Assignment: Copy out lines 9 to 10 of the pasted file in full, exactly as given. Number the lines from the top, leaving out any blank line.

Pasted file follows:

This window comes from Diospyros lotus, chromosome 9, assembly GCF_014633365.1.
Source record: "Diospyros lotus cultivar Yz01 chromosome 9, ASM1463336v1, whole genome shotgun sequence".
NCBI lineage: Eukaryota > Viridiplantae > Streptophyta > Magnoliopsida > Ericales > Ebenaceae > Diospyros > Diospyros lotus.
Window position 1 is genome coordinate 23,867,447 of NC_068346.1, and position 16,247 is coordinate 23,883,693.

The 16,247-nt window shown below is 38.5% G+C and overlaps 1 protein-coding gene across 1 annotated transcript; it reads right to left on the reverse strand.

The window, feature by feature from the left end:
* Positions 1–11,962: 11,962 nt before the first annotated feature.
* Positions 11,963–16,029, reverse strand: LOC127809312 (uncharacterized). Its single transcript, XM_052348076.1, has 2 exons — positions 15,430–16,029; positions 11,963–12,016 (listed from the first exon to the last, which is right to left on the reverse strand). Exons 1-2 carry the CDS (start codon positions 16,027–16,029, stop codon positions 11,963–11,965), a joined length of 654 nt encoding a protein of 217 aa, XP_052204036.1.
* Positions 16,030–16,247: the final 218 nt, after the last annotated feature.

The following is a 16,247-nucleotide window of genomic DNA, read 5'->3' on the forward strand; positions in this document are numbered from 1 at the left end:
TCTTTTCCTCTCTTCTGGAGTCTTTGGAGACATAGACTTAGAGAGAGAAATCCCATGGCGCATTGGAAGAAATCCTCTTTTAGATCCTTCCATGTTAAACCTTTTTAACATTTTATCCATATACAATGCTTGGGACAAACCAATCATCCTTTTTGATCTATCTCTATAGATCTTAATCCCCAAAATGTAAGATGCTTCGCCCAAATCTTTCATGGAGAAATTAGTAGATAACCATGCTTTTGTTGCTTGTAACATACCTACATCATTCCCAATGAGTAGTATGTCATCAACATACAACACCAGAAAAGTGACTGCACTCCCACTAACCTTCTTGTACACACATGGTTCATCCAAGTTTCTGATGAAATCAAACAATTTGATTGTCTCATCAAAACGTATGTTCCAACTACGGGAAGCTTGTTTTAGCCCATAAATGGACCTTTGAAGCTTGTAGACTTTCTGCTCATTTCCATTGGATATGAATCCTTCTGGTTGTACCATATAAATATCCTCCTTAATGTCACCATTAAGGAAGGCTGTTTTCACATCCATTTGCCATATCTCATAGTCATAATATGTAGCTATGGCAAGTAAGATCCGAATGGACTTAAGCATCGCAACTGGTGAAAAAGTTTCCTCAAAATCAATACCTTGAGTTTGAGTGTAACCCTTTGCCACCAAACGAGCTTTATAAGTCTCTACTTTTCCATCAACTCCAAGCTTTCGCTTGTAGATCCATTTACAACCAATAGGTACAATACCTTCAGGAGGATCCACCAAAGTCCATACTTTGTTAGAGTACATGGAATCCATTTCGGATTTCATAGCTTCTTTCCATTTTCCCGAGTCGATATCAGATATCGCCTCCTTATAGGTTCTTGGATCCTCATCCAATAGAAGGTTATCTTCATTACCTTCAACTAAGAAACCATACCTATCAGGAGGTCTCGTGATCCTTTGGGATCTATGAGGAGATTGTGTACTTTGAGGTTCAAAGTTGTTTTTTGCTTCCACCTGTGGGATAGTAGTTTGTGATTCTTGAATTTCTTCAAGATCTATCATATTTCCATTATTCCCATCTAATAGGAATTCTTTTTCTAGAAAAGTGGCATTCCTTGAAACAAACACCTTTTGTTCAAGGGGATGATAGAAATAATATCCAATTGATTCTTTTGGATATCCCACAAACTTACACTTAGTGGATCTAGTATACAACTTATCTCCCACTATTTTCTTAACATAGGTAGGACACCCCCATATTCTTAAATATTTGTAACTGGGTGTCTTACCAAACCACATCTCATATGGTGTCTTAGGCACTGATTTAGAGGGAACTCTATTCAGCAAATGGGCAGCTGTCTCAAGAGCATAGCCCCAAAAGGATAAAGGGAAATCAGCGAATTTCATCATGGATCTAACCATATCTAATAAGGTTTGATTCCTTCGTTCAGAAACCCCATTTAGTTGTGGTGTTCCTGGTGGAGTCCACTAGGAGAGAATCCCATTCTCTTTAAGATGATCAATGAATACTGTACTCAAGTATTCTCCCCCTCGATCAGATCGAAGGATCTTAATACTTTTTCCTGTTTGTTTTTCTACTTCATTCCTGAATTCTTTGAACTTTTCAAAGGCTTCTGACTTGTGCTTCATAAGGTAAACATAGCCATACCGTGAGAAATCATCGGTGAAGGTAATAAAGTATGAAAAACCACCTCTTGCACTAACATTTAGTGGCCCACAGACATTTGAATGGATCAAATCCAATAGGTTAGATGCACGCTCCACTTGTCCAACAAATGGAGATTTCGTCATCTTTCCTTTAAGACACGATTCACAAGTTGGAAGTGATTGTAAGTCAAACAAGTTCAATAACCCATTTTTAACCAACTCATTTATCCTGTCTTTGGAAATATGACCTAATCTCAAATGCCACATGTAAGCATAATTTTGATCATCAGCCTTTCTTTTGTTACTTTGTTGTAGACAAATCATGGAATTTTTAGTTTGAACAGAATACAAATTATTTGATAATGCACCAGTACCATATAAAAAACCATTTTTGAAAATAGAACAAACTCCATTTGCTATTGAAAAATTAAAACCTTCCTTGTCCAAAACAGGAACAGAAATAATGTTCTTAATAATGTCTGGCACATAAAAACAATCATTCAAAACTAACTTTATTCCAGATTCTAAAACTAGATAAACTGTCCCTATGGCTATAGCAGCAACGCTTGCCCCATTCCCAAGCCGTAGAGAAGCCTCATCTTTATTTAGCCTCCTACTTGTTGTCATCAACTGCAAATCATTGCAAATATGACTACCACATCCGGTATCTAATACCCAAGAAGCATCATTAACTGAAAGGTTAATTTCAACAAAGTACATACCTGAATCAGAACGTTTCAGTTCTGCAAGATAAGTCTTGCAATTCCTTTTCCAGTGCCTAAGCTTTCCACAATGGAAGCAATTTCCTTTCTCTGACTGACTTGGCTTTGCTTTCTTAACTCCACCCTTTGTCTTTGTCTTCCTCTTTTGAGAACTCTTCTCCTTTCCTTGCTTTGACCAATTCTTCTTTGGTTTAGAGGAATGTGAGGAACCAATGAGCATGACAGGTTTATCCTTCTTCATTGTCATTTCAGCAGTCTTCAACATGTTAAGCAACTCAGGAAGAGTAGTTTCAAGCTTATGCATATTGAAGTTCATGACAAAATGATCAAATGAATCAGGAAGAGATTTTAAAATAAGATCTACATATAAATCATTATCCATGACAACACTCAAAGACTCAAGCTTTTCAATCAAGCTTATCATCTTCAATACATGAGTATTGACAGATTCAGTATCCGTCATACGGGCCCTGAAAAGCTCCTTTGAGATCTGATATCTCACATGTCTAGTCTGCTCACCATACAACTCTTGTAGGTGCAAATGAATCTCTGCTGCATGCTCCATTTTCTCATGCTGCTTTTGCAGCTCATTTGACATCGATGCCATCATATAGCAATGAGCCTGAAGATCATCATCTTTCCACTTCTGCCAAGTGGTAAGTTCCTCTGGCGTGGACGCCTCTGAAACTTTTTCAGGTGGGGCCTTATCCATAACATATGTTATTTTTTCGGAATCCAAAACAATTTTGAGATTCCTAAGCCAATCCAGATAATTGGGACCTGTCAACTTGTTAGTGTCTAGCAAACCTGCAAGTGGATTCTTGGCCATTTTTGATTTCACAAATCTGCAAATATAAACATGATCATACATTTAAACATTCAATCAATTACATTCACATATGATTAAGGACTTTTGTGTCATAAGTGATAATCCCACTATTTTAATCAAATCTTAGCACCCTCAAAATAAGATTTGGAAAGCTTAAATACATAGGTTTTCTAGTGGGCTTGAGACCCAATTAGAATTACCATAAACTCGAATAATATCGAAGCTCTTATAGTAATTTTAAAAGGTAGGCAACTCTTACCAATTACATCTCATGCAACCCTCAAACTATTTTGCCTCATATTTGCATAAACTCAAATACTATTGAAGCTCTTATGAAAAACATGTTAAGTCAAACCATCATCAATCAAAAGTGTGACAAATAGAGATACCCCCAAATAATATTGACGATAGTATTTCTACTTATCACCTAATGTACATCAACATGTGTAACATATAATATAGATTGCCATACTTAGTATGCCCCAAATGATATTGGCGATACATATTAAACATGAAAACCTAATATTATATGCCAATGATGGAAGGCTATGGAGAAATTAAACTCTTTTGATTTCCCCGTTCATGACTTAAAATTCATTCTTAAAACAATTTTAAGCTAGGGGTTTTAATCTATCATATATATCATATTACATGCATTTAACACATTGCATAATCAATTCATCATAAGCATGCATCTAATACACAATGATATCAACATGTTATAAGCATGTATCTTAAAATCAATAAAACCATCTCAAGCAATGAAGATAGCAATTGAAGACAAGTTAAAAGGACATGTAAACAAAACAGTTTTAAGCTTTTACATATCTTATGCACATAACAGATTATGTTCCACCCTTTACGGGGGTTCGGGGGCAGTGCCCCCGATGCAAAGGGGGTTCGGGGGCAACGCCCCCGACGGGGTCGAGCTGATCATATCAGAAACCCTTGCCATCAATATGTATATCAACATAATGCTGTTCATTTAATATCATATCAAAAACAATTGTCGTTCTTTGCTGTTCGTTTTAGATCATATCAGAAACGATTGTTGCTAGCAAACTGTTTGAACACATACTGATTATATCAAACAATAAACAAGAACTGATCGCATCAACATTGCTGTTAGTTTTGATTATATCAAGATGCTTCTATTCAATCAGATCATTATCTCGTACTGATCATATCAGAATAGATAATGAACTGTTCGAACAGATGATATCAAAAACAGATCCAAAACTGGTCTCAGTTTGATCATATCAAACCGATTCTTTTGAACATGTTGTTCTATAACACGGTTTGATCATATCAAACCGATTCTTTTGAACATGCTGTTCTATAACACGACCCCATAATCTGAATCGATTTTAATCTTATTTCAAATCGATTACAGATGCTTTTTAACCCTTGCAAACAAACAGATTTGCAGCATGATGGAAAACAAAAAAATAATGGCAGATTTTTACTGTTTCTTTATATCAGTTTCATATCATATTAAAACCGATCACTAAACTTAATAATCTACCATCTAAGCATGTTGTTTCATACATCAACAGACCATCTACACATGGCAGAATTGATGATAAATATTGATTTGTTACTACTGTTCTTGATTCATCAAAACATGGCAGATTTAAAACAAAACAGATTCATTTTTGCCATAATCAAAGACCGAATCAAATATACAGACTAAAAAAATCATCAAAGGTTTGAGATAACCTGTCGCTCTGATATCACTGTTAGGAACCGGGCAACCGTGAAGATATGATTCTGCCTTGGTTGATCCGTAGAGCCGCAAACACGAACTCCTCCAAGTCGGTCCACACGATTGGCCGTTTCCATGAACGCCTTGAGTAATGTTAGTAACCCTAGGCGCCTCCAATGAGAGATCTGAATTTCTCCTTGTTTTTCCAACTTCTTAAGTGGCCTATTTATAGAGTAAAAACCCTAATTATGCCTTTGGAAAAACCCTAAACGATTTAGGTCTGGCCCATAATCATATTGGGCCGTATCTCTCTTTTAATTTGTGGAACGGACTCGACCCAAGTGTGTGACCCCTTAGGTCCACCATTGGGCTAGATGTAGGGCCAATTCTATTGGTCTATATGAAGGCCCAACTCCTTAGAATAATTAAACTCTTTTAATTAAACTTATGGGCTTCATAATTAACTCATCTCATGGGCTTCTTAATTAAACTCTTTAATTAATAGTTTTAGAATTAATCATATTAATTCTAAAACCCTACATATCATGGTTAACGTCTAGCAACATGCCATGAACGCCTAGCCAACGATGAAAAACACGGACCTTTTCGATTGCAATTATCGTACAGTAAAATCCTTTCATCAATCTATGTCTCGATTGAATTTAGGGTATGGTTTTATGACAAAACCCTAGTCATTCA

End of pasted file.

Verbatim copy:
* Positions 16,030–16,247: the final 218 nt, after the last annotated feature.

The following is a 16,247-nucleotide window of genomic DNA, read 5'->3' on the forward strand; positions in this document are numbered from 1 at the left end: